Pages, Numbers, and Keynote for iOS are available from the App Store ($9.99 each). However, after you purchase each app once, it can be used on all of your iOS mobile devices (including your iPhone and iPad) that are linked to the same iCloud/Apple ID account. Since these apps were first introduced by Apple back in 2010, they have been updated multiple times.

Each new update had added new features and functions to these apps, allowing users to become more productive while on-the-go, because their documents and files are more compatible and more easily transferred between their desktop computer, notebook computer, iPad and iPhone.

Among the latest enhancements made to Pages, Number and Keynote are the ability to track changes within the body of a document, just as you can using the Microsoft Office or the iWork for Mac software. This allows for easier collaboration with others, plus gives users the ability to make changes to a document or file but easily see what was changed from the original content, even as documents and files are transferred between computers and mobile devices.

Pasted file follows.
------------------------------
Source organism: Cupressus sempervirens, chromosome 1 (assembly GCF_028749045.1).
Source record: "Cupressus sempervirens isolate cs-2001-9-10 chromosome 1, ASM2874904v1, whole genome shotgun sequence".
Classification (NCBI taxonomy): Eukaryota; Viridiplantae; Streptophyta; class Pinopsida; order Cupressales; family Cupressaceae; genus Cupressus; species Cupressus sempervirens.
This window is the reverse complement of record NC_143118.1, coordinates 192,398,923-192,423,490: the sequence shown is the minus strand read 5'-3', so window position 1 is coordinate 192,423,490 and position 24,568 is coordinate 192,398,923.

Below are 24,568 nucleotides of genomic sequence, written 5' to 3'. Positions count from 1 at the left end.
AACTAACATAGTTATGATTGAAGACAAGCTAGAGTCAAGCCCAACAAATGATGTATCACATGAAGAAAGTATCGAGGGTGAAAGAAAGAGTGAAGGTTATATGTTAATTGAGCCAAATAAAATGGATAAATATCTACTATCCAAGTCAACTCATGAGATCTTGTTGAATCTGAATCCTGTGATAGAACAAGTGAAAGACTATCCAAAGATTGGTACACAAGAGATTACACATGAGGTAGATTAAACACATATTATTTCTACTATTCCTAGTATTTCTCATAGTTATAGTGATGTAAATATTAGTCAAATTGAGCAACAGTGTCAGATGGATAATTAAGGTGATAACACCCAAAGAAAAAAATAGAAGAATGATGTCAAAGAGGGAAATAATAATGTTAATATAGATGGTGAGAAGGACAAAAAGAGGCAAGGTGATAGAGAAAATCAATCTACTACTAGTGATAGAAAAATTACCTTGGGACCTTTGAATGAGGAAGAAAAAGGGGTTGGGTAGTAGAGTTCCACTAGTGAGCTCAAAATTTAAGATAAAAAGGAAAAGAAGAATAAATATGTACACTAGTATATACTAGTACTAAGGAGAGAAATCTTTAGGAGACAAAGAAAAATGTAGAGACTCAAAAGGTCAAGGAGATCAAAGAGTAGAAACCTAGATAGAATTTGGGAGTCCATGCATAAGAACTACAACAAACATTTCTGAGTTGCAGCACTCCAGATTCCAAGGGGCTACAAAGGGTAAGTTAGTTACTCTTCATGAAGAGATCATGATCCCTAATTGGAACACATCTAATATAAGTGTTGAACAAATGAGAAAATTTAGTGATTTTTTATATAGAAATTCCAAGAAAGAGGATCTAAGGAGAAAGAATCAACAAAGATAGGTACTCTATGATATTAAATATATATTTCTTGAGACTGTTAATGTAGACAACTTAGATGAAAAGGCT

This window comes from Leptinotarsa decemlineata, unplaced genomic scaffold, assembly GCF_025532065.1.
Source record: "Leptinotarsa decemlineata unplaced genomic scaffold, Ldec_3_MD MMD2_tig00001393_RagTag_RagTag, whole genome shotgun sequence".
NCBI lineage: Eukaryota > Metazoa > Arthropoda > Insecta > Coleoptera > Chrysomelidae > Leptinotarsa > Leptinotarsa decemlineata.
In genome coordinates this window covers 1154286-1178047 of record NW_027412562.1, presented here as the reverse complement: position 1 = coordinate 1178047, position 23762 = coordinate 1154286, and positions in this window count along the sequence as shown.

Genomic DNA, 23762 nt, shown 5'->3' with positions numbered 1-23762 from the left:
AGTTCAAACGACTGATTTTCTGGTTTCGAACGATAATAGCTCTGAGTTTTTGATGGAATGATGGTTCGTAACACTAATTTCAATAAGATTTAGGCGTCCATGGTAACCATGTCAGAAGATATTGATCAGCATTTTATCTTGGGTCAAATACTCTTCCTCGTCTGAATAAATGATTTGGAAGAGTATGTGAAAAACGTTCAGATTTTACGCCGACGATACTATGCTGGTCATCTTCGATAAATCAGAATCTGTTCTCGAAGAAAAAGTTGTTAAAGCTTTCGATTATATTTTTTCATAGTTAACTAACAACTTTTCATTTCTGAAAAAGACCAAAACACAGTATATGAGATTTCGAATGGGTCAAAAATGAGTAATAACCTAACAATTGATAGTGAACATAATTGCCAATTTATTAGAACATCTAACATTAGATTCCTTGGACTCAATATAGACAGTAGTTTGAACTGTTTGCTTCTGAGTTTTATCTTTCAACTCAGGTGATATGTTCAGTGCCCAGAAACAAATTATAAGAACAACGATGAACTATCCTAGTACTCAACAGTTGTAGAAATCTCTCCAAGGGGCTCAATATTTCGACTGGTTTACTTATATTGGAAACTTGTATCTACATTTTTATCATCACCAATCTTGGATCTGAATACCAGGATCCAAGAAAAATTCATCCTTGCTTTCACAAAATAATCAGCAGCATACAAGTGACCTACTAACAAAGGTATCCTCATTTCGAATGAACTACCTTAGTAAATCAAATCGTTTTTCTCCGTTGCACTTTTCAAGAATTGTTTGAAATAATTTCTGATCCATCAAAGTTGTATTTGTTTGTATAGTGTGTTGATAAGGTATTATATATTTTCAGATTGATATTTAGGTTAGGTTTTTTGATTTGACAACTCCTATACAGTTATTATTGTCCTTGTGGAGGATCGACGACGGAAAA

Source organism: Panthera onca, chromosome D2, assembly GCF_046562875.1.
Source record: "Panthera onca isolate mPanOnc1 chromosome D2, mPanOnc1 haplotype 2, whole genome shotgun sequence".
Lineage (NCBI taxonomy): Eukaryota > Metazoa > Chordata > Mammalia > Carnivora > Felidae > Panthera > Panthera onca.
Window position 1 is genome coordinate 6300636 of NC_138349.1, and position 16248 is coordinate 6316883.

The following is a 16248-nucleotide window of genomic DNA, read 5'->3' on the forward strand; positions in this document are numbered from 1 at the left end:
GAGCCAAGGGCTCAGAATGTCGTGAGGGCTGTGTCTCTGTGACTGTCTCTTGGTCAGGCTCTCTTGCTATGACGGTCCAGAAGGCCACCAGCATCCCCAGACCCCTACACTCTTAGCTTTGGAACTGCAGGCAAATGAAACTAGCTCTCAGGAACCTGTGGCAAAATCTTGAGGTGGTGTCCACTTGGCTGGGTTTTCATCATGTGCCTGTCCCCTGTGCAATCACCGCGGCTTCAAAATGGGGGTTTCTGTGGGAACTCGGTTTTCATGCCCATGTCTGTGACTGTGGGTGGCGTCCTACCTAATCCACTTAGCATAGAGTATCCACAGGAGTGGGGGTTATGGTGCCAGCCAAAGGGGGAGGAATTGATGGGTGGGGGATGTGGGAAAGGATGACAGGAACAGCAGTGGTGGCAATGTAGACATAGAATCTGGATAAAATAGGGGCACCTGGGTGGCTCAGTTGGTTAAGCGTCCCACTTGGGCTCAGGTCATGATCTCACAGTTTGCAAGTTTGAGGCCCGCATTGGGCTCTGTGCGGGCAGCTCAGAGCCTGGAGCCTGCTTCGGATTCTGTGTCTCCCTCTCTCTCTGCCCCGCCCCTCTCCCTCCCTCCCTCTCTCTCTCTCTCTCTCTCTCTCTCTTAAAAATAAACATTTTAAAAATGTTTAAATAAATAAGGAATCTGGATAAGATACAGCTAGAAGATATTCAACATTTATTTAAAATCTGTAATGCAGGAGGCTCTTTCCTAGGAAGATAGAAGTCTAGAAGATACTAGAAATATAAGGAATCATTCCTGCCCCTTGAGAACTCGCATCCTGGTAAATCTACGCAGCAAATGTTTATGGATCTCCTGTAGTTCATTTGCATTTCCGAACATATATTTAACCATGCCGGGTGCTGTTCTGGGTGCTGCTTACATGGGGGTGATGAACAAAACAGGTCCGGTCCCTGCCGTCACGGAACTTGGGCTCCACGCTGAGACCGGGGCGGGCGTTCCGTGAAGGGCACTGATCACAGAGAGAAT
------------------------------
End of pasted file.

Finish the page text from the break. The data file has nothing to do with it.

This ability to track and view changes is fully compatible with Microsoft Office documents and files, so a Word file can be imported from a PC or Mac, changes can be made on an iPad, for example, and then the file can be shared with others or returned to the PC or Mac. All of the changes made along the way (by each person accessing them) will be visible and trackable.